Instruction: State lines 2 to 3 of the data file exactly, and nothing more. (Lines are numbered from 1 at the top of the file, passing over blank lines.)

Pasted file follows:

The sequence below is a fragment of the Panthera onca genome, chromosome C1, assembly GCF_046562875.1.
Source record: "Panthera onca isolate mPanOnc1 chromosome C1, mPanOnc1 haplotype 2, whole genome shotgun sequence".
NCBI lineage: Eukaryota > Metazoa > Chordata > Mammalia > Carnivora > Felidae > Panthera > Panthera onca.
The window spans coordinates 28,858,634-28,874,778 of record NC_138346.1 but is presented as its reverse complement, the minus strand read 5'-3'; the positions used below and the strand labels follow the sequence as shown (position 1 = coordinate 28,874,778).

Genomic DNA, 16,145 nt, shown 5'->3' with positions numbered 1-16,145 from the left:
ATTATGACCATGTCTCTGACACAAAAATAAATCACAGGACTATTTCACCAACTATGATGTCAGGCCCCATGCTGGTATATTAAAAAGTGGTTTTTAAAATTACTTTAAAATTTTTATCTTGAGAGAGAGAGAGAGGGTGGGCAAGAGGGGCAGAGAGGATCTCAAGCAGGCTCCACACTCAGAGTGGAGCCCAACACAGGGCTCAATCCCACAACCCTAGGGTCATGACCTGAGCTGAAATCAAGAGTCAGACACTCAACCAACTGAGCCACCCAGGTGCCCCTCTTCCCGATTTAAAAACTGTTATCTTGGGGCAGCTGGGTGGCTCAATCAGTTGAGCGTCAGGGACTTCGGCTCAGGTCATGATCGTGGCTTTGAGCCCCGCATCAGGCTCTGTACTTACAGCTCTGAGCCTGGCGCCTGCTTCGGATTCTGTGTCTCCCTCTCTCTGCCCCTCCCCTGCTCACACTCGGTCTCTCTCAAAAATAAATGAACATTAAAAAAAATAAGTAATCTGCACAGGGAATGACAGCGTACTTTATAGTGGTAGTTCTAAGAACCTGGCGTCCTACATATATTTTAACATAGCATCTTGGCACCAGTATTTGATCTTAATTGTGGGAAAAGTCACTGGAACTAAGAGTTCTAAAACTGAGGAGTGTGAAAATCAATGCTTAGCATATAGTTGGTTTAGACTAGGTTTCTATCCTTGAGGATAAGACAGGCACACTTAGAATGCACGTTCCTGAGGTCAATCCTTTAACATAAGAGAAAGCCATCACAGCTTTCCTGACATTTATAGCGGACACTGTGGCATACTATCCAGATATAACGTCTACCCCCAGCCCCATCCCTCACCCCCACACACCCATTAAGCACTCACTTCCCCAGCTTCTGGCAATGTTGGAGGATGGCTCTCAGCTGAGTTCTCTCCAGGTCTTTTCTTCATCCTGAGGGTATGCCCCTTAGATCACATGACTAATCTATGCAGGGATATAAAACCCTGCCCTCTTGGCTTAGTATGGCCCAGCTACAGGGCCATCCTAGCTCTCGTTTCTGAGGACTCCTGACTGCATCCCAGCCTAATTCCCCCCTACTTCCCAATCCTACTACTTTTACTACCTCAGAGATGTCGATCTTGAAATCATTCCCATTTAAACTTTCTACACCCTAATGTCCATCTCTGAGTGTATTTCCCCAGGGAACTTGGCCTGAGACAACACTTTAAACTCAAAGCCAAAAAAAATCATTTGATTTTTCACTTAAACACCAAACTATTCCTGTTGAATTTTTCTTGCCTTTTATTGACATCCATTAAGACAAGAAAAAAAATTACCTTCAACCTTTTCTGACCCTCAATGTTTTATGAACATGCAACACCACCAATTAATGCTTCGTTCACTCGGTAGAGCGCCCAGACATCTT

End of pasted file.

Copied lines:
Source record: "Panthera onca isolate mPanOnc1 chromosome C1, mPanOnc1 haplotype 2, whole genome shotgun sequence".
NCBI lineage: Eukaryota > Metazoa > Chordata > Mammalia > Carnivora > Felidae > Panthera > Panthera onca.